- Carter G. Woodson
To be absolutely sure, a gentleman’s life earns new significance when he not only identifies his purpose, but he also cultivates that purpose into something tangible that benefits other individuals. It is tragically irresponsible when an accomplished gentleman attains a certain degree of success, only to be miserly and penurious with his blessings. For the blessed gentleman that enjoys prosperity and favor, it is critical that he utilizes his influence to encourage, empower, and educate the under-served, often neglected sects of our society. When benevolence and compassion no longer exists in the hearts and minds of men, the quality of life for both the fortunate and less fortunate gradually diminish. And the best quality of life is something we should all strive to achieve – for everyone. So, operating within your domain of achievement, I urge the gentleman to re-purpose his purpose and seek to promote excellence and success in the lives those whom are underprivileged. And going forward, hopefully, they will perform the same charitable act for someone else.
Currently, I am experiencing great difficulty with the justification of purchasing a pair of Wellington boots. Given my present state of residence, shiver-friendly Michigan – where seemingly 8 of the 12 months require multiple layers of clothing, the slushy terrain almost demands the procurement of boots specifically designed for the frosty muck that awaits outside. Every year I dutifully entertain the notion, and every year I procrastinate until spring washes away the salt and slush, thus eliminating my desire to purchase a pair “Wellies”. Honestly, an investment would not be too bad, as relocation is certainly not an option at this point.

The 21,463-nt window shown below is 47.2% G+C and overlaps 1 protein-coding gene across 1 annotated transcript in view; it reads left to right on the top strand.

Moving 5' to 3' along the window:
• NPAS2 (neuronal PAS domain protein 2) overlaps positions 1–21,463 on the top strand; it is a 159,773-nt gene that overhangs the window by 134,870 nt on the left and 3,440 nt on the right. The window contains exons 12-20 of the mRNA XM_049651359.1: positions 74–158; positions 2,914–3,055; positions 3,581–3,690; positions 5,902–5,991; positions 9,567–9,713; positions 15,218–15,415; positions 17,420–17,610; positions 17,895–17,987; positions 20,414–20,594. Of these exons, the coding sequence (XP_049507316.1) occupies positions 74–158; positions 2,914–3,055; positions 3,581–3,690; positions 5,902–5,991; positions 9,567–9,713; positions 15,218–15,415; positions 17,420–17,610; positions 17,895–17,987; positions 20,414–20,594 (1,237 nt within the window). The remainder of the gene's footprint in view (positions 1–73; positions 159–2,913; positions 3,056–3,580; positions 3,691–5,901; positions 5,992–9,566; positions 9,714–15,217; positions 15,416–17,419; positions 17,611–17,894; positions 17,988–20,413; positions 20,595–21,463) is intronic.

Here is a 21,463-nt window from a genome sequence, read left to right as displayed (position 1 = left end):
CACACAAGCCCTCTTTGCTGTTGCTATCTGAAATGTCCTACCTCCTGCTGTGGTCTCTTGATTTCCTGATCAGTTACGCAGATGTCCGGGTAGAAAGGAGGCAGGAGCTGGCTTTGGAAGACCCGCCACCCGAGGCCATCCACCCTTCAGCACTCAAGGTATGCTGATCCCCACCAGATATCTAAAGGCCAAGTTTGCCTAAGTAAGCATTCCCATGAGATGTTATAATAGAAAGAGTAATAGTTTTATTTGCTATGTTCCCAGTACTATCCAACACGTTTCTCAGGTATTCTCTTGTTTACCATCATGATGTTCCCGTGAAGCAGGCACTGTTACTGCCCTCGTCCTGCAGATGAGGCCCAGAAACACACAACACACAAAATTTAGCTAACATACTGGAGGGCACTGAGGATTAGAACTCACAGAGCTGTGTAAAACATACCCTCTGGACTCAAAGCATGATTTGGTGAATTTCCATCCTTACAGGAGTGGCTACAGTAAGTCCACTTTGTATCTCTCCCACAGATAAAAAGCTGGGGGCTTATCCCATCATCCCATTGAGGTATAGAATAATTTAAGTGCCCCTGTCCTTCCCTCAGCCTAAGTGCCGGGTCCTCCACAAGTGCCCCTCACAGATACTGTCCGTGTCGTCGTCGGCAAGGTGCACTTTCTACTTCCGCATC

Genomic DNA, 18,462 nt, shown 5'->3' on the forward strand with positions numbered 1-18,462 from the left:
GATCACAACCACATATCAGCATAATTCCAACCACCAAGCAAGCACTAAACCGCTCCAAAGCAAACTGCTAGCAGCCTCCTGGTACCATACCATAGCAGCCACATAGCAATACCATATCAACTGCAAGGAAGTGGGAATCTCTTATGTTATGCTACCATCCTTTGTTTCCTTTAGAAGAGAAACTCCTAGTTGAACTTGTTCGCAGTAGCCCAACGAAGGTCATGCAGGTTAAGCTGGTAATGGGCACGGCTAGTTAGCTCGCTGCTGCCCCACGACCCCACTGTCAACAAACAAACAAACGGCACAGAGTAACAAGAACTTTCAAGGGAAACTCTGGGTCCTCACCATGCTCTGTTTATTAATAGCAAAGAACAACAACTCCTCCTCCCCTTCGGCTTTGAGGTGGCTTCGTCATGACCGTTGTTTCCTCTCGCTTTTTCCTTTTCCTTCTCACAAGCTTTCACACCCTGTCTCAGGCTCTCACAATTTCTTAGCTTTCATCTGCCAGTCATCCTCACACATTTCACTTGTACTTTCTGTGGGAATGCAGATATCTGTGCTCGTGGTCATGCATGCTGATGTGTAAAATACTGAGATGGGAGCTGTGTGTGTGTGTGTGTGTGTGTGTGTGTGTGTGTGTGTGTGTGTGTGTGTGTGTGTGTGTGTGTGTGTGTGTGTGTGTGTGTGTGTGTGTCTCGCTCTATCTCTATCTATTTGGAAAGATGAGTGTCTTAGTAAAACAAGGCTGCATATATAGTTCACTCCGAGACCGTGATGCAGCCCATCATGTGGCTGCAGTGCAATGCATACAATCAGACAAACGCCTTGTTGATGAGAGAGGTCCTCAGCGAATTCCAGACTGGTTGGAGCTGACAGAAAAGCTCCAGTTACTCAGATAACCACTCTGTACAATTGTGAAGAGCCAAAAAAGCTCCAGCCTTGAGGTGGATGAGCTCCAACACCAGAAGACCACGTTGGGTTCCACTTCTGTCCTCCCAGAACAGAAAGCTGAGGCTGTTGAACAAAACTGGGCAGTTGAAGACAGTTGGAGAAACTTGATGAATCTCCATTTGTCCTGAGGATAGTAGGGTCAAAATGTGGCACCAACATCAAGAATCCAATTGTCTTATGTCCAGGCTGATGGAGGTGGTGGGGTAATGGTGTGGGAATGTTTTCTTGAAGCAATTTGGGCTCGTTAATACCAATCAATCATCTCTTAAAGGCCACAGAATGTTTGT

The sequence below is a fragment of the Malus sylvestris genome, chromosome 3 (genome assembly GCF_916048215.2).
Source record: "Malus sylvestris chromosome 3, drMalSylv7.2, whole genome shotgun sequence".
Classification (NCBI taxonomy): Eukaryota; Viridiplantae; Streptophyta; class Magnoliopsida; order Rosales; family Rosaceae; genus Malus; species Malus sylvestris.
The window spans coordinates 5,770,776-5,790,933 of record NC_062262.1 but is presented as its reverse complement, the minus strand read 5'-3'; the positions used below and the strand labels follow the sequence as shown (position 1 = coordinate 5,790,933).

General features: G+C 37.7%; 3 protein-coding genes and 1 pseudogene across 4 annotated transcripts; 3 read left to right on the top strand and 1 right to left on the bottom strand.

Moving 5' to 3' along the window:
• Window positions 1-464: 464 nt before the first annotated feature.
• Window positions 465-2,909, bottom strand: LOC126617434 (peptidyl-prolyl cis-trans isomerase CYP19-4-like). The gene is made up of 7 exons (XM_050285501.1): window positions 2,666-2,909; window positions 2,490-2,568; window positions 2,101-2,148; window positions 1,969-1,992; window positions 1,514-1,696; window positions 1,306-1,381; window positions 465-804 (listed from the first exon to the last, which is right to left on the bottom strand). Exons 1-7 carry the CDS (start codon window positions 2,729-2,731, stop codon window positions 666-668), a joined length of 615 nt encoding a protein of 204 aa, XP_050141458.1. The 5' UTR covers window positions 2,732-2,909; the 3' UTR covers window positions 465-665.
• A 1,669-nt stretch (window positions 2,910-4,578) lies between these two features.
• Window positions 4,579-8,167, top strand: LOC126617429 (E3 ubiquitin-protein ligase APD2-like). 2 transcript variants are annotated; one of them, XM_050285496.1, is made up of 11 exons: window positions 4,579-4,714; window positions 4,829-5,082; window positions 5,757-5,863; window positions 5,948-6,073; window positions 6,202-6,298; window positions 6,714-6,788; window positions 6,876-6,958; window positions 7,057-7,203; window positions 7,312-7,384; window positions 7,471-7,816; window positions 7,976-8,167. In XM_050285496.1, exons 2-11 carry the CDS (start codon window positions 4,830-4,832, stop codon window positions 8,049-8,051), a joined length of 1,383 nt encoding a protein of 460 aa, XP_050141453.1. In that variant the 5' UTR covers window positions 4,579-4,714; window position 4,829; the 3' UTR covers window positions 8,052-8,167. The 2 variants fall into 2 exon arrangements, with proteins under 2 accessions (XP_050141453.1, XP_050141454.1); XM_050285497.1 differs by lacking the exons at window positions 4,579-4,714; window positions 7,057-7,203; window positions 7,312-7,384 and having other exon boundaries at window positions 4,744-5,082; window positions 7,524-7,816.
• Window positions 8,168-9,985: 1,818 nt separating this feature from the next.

Nevertheless, I could simply invest in a standard issue of dress boots and terminate the internal debate altogether. Additionally, the affectation that inherently influences the ritual of donning and removing a pair of robust Wellies could prove to be a rather cumbersome task to perform daily. Moreover, my mundane drive to work could possibly morph into something much more adventurous and treacherous, as applying one hefty boot to the throttle might require some nimble foot action. And with that, it would be correct to assume that yet another year shall pass with me foregoing a Wellington boot purchase. Maybe next year. Maybe.
Every now and again, certain woven fabrics are susceptible to pilling – the development of tiny balls of fibrous fuzz on a garment’s surface. Wearing one’s clothing on a routine basis will ultimately bring about customary abrasion; resulting in stray fibers breaking free and forming those small unsightly balls of fabric nearly everyone abhors. The more expensive the fabric or the longer the fiber being woven, the likelihood of pilling lessens tremendously. Nevertheless, even these factors cannot totally negate the possibility of pills forming on your garment. To combat this clothing defect, I recommend investing in a fabric shaver. This small simple accessory removes unwanted pills and lint by way of spinning blades underneath a ventilated metal guard. Your garment can be returned to nearly fresh condition when employing the services of a fabric shaver. Readily available at store chains such as Target or Bed Bath & Beyond, a gentleman can expect to pay no more than $10.00 for a fabric shaver. This small investment will be well worth the cost, as adding this battery-operated accessory to your clothing maintenance will reap long-lasting benefits.
Humility. The act of possessing a modest opinion of one’s importance, understanding the complex context of life, and respecting the reality that other individuals may be better at some things than you. Gentlemen, please don’t be mislead by the boisterous musings of silly folk; so enamored by their own greatness that they cannot recognize their own shortcomings. Sometimes a man must recognize his faults and limitations. There is no shame in that. One must understand that embracing humility does not make a gentleman weak, actually, humility strengthens you. It keeps you grounded. It keeps you focused – on the important things in life. It is brazen arrogance that renders a gentleman vulnerable. Trust this: Keep living and life will eventually happen to you. And life can be the greatest administrator of humility. Recognize your position in life, and even if your station ranks well above others, discipline yourself in humility, as the folly of vanity can ultimately become your undoing. You don’t want to discover this bit of wisdom the hard way, but I am sure that you won’t. Maintain the standard my friends; catch you later.